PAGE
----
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Croat Med J. 2005 Aug;46(4):522-9.

DNA assays for detection, identification, and individualization of select agent microorganisms.

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Armed Forces Institute of Pathology, Department of Microbiology, 6825 16th Street NW, Washington, DC 20306, USA.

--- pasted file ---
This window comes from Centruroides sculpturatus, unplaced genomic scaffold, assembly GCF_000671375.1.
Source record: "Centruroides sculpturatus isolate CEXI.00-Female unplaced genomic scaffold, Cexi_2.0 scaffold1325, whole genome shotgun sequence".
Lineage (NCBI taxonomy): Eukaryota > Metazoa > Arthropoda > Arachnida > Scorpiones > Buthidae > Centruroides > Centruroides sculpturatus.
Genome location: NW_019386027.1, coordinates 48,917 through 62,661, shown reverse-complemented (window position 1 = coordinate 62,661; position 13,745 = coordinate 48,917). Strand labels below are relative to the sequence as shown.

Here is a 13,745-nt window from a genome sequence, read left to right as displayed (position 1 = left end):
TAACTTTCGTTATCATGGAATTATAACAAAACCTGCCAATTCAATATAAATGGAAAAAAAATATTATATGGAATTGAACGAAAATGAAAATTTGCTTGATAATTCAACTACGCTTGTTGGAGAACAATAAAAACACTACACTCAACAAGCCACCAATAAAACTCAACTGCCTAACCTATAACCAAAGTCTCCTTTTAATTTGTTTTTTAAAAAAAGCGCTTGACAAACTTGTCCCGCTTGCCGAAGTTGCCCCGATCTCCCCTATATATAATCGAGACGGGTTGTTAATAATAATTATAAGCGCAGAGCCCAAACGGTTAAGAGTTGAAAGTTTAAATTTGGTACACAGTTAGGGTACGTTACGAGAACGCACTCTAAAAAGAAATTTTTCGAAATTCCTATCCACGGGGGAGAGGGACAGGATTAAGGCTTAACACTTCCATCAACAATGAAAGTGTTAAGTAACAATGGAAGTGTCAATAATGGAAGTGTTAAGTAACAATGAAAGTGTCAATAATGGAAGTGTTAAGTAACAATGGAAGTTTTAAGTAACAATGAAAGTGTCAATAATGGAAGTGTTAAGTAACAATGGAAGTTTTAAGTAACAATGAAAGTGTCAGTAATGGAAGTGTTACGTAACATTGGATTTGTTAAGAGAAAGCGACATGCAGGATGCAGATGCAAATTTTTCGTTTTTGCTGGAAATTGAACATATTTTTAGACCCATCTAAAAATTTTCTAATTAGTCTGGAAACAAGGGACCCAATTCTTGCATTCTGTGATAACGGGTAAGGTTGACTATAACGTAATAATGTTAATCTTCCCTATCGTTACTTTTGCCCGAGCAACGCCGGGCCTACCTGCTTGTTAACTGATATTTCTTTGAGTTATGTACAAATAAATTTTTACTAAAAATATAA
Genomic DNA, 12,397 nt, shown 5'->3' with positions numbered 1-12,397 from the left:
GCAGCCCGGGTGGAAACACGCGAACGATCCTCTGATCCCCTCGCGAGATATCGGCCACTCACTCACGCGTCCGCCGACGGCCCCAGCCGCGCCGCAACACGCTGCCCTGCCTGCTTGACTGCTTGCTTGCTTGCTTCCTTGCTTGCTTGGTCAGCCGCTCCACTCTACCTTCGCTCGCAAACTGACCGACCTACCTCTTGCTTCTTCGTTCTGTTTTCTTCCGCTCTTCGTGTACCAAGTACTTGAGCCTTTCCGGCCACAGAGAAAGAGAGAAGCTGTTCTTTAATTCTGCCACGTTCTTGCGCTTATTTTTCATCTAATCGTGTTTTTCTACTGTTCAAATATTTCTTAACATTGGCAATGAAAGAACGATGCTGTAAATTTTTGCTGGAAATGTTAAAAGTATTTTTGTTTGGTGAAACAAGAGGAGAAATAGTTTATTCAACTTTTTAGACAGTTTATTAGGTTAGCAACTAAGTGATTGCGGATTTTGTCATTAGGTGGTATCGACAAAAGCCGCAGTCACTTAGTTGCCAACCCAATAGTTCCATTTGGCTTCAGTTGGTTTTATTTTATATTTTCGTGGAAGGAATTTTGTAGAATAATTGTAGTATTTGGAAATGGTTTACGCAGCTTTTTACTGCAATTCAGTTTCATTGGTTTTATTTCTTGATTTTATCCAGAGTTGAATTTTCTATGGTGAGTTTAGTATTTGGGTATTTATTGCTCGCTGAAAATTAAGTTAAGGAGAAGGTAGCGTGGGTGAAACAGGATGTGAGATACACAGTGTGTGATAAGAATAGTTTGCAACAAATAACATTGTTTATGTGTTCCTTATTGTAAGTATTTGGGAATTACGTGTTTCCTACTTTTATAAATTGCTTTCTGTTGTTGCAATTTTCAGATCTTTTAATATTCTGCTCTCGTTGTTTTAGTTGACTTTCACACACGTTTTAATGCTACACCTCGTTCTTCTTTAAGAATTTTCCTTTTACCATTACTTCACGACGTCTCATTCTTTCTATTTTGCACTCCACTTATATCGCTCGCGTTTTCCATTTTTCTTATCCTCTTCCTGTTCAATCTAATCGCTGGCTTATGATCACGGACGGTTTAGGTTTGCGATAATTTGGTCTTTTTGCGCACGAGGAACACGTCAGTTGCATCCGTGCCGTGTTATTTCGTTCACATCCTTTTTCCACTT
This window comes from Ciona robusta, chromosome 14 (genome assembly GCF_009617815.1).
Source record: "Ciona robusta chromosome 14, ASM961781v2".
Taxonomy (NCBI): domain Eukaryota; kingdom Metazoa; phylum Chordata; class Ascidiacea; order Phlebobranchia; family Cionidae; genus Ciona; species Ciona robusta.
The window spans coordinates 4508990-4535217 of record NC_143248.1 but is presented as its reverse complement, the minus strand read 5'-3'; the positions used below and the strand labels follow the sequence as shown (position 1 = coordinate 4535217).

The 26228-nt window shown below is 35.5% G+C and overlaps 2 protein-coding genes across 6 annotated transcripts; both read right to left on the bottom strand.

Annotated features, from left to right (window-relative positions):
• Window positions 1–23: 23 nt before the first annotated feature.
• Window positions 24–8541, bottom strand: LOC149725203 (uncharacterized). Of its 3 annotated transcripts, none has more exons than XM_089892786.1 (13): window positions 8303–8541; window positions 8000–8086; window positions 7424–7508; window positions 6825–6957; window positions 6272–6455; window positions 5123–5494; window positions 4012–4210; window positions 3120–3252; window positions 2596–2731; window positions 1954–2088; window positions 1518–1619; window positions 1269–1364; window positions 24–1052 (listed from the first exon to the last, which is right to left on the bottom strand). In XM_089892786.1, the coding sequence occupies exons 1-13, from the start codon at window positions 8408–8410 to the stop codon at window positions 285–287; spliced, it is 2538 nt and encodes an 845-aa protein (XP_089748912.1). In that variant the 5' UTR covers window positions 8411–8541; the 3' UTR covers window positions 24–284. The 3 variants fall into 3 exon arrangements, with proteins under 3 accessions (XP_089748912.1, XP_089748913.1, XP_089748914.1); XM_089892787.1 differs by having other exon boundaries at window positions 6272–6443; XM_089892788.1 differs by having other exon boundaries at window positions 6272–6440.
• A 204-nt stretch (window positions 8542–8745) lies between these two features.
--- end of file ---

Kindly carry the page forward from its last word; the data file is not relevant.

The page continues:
The purpose of this article is to review the status of DNA assays used for the detection, identification, and individualization of Bacillus anthracis, Yersinia pestis, Francisella tularensis, Burkholderia mallei, and Brucella abortus. These select agent microorganisms are historically significant as they have either been used or experimented with as a bioweapon or as a terrorist agent and are the subject of intense research in the areas of biodefense and bioforensics. If the presence of a biological agent is suspected, sensitive and specific assays for rapid detection and identification are necessary. However, DNA methods for identification of the sample may also be applied in order to individualize the strain and potentially determine the source of the microorganism. Methods used at the Armed Forces Institute of Pathology (AFIP) for select agent microbial DNA analyses include DNA extraction, DNA quantitation, real-time polymerase chain reaction (real-time PCR) of genetic targets unique to the select agent microorganism, microbial 16S ribosomal RNA gene DNA sequencing, amplified fragment length polymorphism polymerase chain reaction (AFLP-PCR), and more recently, repetitive element polymerase chain reaction (REP-PCR) DNA fingerprinting. The methodologies of 16S ribosomal RNA gene DNA sequencing and DNA fingerprinting of microorganisms are well established within the field of diagnostic microbiology for DNA identification purposes, as well as DNA typing for epidemiological and genetic relatedness studies. 16S ribosomal RNA gene DNA sequencing and AFLP DNA fingerprinting have been validated at the Armed Force Institute of Pathology (AFIP) laboratory for identification purposes and can be used as a possible strain typing tool for Bacillus anthracis, Yersinia pestis, Francisella tularensis, as well as Brucella and Burkholderia species. The continued development and implementation of new DNA based methods with increased sensitivity and defined specificity will be particularly useful for the detection of residual microbial DNA signature in situations where the microorganism has been rendered nonviable by decontamination procedures or not able to be cultured on microbiological media.

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